Avocado Panna Cotta

I haven't been exactly shy about declaring my love for avocados. They're among the few foods so compelling that I can't keep them around without thinking about them all the time. If they're on the premises, they're in my thoughts. Obsessive? Maybe. But I don't feel guilty.

The thing about avocados is that for being such a seductive piece of fruit, they're also darn coy, a little difficult, kind of high-maintenance. They have much to offer the one who's willing to invest the proper care. That incredible texture ~ like silk, buttery and enigmatic on the tongue. The color ~ edible spring uncoiling into summer. And the bittersweet nature of its fleeting beauty . . . an avocado hungrily stripped becomes very quickly something no one wants to love.

So, what presents itself is the problem of maximizing all these virtues and avoiding the fatal flaw . . . but how? I present my latest effort toward this end . . .

Avocado Panna Cotta with Mango Gelee
  • 2 grams unflavored gelatin
  •  1/4 cup milk
  •  1 cup cream
  • 2 tablespoons + 1 teaspoon granulated sugar, divided
  • 1 Haas avocado
  • 1 teaspoon freshly squeezed lemon juice 
For Mango Gelee
  • 1 cup mango juice
  • 4 g gelatin
  1.  Make the Avocado Panna Cotta: In a small bowl, stir the 2 grams of gelatin into 1 tablespoon of the milk; let stand.
  2. Combine remaining milk, cream, and 2 tablespoons of the sugar in a small, heavy-bottomed saucepan and bring to the scald. Add bloomed gelatin mixture to scalded milk, remove from heat, and stir until gelatin is completely dissolved.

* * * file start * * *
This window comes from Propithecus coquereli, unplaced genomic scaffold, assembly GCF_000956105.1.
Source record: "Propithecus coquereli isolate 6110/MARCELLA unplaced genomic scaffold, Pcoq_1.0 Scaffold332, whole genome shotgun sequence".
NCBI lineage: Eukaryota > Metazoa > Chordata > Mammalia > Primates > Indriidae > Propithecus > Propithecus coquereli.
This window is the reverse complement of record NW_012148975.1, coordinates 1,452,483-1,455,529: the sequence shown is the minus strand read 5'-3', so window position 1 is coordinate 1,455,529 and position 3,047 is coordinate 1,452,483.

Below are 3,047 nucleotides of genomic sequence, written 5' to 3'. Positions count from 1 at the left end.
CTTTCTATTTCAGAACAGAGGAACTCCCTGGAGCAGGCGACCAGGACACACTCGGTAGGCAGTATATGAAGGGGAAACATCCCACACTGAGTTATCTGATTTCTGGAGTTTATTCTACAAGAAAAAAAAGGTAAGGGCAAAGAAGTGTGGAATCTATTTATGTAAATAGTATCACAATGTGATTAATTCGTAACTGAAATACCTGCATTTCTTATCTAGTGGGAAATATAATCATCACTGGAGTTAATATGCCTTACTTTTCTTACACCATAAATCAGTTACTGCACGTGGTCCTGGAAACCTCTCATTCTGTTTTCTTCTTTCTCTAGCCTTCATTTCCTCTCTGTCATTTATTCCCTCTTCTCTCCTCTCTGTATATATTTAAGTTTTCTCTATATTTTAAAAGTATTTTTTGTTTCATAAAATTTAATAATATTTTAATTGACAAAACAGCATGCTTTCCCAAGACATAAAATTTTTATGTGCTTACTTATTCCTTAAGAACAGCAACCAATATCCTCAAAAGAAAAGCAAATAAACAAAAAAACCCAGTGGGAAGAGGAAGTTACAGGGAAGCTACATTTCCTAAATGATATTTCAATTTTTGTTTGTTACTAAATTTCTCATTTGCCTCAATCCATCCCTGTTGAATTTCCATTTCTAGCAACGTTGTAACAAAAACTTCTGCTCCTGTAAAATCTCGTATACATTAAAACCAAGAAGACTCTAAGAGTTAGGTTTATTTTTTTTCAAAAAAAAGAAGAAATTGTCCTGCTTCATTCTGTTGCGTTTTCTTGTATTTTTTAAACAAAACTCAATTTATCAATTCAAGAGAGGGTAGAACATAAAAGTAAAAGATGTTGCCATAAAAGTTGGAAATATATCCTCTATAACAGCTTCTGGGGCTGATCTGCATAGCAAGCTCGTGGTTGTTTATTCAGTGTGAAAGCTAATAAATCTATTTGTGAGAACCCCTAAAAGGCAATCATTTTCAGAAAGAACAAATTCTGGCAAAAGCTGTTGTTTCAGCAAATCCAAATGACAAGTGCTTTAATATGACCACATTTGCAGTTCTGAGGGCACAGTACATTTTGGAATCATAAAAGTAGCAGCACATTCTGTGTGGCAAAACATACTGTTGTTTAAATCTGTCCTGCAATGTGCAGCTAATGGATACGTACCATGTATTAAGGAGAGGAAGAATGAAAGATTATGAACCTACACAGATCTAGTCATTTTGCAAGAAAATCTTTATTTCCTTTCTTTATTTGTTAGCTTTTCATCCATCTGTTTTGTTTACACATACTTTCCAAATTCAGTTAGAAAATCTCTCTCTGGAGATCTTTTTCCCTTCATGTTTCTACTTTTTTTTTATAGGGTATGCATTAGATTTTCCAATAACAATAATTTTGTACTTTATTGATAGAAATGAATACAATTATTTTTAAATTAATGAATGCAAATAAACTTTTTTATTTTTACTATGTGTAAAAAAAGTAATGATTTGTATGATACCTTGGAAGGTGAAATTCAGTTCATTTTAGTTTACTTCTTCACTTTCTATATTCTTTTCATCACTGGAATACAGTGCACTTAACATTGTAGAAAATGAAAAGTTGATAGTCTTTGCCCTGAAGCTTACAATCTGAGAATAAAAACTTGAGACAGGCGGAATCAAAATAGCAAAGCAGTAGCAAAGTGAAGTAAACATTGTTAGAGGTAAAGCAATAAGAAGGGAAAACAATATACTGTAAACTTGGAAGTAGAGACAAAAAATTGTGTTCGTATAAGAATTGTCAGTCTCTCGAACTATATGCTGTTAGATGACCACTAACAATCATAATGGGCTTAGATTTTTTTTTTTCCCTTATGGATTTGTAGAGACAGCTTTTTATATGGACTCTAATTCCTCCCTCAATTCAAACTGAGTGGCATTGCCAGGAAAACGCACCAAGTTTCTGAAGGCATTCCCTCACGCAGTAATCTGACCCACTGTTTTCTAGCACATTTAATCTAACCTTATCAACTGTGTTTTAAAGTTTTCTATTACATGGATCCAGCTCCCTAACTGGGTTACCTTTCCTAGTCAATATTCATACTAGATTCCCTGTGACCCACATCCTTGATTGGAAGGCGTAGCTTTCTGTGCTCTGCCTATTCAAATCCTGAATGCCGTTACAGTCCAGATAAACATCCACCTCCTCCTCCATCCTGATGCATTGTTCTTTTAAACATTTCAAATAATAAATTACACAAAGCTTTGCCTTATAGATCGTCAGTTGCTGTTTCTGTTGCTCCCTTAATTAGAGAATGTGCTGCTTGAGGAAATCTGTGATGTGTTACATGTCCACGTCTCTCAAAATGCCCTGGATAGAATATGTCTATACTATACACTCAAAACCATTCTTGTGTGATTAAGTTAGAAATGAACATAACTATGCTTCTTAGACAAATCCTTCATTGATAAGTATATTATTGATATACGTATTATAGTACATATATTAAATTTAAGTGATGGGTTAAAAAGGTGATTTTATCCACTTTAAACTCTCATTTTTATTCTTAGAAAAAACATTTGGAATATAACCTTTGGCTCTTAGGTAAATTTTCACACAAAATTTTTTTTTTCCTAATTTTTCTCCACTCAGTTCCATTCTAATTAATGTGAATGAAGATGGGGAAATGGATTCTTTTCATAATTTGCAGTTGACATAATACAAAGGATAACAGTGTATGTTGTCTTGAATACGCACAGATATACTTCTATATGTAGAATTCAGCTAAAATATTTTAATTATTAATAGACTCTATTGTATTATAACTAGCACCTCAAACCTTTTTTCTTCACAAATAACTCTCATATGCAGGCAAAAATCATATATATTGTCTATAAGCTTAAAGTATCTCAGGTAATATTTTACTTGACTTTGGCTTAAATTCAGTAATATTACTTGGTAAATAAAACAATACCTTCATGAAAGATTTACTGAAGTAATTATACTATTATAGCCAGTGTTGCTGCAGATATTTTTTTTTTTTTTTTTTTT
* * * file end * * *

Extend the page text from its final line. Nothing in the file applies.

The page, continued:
3. Puree avocado with lemon juice and remaining 1 teaspoon sugar. (I use an immersion blender; you can also use a canister blender, a food mill, or a food processor to do this.) Do not puree the avocado until you are ready to add it to the scalded cream ~ it will brown fairly rapidly once it's exposed to the air.
  4. Whisk avocado puree into scalded cream mixture. Strain through a chinois or fine sieve and pour into serving glasses. Chill until set, about 4 hours.
  5. Make the Mango Gelee: In a small bowl, stir 4 grams gelatin into 1/4 cup of the mango juice; let stand. Heat the remaining 3/4 cup mango juice just to a boil. Add the bloomed gelatin to the pot, remove from heat, and stir until the gelatin is completely dissolved. Let the gelee mixture cool until it is lukewarm.
  6. Remove the set Avocado Panna Cottas from the refrigerator. Slowly pour the lukewarm Mango Gelee on top of each panna cotta, dividing the gelee evenly among the panna cottas. Carefully return the panna cottas to the refrigerator to set, about 2 to 3 hours. Enjoy!
Makes about 6 servings, depending on size of dessert glass. 


  1. I bet that tastes light & fresh

  2. Kat ~ It is! And very smooth and creamy, too. The challenge is getting skittish eaters to accept the sweet avocado. But once they do, I've found most really enjoy it. :)

  3. The avocado filling was amazing! My mango gelee didn't do so well but it was still an awesome panna cotta! I'm planning to use the avocado part in a chocolate pie of some kind. I'm still working on the details. One of which is coming up with a name for the pie that doesn't have the word avocado in it - that way people will try it.


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